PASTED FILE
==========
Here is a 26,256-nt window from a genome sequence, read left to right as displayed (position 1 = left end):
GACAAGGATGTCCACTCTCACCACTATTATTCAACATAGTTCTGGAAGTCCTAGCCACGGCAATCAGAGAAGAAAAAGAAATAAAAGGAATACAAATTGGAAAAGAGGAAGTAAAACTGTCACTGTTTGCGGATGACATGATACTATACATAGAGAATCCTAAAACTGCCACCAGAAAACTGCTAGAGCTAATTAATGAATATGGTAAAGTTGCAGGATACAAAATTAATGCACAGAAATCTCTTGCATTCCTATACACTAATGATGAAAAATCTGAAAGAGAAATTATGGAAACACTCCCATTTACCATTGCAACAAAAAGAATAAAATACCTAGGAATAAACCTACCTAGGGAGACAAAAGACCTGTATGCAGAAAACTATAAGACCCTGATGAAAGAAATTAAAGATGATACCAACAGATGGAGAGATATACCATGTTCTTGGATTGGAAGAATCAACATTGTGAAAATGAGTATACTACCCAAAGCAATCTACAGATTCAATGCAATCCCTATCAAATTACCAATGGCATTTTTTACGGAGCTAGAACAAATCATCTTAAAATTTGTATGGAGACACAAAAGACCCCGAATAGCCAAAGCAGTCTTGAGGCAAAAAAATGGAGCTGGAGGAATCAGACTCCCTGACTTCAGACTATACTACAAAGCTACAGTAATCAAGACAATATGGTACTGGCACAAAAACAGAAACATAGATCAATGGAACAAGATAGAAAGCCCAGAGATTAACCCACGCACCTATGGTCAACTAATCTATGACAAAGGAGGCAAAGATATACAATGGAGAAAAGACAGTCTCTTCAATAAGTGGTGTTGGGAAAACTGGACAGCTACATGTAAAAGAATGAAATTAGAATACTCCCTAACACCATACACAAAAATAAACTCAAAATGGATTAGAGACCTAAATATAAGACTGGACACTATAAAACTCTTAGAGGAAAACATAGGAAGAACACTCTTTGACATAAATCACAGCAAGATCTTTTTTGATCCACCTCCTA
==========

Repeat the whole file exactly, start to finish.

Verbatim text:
Here is a 26,256-nt window from a genome sequence, read left to right as displayed (position 1 = left end):
GACAAGGATGTCCACTCTCACCACTATTATTCAACATAGTTCTGGAAGTCCTAGCCACGGCAATCAGAGAAGAAAAAGAAATAAAAGGAATACAAATTGGAAAAGAGGAAGTAAAACTGTCACTGTTTGCGGATGACATGATACTATACATAGAGAATCCTAAAACTGCCACCAGAAAACTGCTAGAGCTAATTAATGAATATGGTAAAGTTGCAGGATACAAAATTAATGCACAGAAATCTCTTGCATTCCTATACACTAATGATGAAAAATCTGAAAGAGAAATTATGGAAACACTCCCATTTACCATTGCAACAAAAAGAATAAAATACCTAGGAATAAACCTACCTAGGGAGACAAAAGACCTGTATGCAGAAAACTATAAGACCCTGATGAAAGAAATTAAAGATGATACCAACAGATGGAGAGATATACCATGTTCTTGGATTGGAAGAATCAACATTGTGAAAATGAGTATACTACCCAAAGCAATCTACAGATTCAATGCAATCCCTATCAAATTACCAATGGCATTTTTTACGGAGCTAGAACAAATCATCTTAAAATTTGTATGGAGACACAAAAGACCCCGAATAGCCAAAGCAGTCTTGAGGCAAAAAAATGGAGCTGGAGGAATCAGACTCCCTGACTTCAGACTATACTACAAAGCTACAGTAATCAAGACAATATGGTACTGGCACAAAAACAGAAACATAGATCAATGGAACAAGATAGAAAGCCCAGAGATTAACCCACGCACCTATGGTCAACTAATCTATGACAAAGGAGGCAAAGATATACAATGGAGAAAAGACAGTCTCTTCAATAAGTGGTGTTGGGAAAACTGGACAGCTACATGTAAAAGAATGAAATTAGAATACTCCCTAACACCATACACAAAAATAAACTCAAAATGGATTAGAGACCTAAATATAAGACTGGACACTATAAAACTCTTAGAGGAAAACATAGGAAGAACACTCTTTGACATAAATCACAGCAAGATCTTTTTTGATCCACCTCCTA